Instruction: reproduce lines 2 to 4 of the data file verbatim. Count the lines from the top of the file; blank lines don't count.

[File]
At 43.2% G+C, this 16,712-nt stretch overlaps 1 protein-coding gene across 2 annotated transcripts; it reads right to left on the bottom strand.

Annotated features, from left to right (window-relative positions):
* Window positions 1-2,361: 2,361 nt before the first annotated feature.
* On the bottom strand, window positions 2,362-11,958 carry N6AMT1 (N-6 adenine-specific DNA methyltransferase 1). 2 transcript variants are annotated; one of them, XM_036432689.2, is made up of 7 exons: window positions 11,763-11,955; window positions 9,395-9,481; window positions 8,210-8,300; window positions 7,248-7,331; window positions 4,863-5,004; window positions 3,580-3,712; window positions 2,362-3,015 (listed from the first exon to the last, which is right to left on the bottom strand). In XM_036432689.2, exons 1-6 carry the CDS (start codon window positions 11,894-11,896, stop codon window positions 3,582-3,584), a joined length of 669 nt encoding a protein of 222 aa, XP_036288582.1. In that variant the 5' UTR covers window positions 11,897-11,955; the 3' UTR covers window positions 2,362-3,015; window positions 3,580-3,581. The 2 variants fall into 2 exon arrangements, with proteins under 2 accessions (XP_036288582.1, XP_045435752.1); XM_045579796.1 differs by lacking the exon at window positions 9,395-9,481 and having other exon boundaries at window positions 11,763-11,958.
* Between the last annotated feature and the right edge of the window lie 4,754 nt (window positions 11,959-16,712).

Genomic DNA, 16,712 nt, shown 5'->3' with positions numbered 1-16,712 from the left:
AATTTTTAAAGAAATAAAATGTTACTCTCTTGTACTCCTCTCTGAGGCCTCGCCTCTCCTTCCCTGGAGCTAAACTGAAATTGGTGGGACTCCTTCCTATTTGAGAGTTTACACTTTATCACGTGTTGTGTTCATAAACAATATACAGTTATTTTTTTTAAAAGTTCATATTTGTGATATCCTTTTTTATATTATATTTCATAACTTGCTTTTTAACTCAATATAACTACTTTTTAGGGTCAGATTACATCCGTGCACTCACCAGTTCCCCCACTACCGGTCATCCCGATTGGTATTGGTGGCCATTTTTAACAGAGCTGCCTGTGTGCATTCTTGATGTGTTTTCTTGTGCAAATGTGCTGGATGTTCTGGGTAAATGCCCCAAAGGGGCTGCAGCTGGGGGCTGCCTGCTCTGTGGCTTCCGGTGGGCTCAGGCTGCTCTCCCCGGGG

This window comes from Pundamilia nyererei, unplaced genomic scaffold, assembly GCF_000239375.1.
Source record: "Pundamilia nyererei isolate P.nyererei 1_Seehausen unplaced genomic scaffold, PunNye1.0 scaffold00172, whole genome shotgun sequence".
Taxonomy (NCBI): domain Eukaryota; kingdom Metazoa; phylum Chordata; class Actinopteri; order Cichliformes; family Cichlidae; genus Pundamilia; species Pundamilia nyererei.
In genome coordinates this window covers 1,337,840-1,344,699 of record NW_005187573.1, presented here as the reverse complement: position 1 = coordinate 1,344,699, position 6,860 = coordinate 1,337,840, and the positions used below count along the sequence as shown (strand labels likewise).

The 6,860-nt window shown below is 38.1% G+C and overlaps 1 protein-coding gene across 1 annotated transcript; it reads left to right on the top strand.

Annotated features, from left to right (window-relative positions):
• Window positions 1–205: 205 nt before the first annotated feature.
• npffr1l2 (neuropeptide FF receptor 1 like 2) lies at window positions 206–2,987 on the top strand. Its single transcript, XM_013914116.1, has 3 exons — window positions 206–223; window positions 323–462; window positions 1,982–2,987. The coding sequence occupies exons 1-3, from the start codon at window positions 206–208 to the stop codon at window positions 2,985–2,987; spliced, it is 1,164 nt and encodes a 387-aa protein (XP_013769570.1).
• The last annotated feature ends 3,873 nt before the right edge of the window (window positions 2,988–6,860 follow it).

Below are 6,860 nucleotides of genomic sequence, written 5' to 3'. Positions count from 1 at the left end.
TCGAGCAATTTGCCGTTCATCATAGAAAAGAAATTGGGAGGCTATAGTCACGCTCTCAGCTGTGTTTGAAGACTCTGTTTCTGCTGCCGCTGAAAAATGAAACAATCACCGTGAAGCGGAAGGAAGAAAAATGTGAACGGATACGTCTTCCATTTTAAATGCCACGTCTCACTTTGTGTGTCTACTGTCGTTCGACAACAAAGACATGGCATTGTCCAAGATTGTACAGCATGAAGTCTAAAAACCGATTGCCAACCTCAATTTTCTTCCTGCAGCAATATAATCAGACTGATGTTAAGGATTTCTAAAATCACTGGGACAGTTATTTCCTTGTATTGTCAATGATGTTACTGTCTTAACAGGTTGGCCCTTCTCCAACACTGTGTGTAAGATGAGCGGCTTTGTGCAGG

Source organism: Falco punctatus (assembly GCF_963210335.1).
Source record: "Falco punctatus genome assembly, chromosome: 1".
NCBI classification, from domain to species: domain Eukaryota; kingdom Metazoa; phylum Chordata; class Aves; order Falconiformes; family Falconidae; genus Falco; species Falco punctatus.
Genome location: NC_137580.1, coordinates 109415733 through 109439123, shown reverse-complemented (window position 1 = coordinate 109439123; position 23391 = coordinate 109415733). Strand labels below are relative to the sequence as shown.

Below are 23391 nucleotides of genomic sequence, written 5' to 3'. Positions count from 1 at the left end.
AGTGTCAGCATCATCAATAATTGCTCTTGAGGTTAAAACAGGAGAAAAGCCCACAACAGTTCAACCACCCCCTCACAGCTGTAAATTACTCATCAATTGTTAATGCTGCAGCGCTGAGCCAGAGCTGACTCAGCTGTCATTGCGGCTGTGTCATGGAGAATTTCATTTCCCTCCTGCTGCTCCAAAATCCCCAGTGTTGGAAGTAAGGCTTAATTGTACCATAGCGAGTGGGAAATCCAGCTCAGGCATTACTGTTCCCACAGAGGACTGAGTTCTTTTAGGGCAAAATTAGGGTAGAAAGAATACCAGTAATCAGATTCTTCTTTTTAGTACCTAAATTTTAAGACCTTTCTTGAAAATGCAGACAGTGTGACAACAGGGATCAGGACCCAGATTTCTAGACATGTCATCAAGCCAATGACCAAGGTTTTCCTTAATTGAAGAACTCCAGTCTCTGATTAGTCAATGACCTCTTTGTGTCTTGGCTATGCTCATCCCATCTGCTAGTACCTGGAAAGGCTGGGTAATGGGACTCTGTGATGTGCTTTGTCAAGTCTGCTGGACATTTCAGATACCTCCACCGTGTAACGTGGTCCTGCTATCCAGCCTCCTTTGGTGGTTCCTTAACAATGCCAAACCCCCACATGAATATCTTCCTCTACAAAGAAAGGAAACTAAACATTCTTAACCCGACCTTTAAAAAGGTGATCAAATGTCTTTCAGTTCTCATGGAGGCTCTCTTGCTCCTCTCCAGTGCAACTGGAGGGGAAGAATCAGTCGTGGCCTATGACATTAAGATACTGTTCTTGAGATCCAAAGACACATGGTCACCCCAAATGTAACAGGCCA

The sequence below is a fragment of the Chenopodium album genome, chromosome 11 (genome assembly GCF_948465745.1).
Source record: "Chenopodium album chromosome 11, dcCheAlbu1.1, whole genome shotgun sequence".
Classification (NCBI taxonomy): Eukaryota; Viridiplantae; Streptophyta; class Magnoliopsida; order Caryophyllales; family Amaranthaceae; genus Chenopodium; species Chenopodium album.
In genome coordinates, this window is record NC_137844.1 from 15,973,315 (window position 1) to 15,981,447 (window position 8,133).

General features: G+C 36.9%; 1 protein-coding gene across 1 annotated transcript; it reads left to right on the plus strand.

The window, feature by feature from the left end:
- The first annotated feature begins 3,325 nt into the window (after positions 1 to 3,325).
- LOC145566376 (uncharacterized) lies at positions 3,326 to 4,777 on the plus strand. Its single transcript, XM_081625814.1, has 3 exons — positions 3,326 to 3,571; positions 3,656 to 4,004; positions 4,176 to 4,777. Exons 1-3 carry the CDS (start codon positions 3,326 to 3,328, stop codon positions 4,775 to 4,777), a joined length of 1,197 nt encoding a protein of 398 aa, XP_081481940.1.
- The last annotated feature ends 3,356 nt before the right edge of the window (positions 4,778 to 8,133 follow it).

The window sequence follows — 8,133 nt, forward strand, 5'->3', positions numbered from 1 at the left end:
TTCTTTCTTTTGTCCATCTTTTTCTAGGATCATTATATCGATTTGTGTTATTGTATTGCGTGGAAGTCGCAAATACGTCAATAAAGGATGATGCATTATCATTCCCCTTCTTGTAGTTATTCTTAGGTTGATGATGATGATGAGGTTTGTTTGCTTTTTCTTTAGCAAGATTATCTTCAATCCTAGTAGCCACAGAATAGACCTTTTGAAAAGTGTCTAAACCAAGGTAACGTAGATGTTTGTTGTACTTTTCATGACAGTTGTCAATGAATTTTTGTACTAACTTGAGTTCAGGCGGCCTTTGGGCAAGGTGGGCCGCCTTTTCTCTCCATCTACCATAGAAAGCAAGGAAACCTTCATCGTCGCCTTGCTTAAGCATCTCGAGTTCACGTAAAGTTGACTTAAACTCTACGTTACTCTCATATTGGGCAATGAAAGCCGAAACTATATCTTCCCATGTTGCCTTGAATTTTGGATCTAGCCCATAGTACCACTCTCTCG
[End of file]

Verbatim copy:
Annotated features, from left to right (window-relative positions):
* Window positions 1-2,361: 2,361 nt before the first annotated feature.
* On the bottom strand, window positions 2,362-11,958 carry N6AMT1 (N-6 adenine-specific DNA methyltransferase 1). 2 transcript variants are annotated; one of them, XM_036432689.2, is made up of 7 exons: window positions 11,763-11,955; window positions 9,395-9,481; window positions 8,210-8,300; window positions 7,248-7,331; window positions 4,863-5,004; window positions 3,580-3,712; window positions 2,362-3,015 (listed from the first exon to the last, which is right to left on the bottom strand). In XM_036432689.2, exons 1-6 carry the CDS (start codon window positions 11,894-11,896, stop codon window positions 3,582-3,584), a joined length of 669 nt encoding a protein of 222 aa, XP_036288582.1. In that variant the 5' UTR covers window positions 11,897-11,955; the 3' UTR covers window positions 2,362-3,015; window positions 3,580-3,581. The 2 variants fall into 2 exon arrangements, with proteins under 2 accessions (XP_036288582.1, XP_045435752.1); XM_045579796.1 differs by lacking the exon at window positions 9,395-9,481 and having other exon boundaries at window positions 11,763-11,958.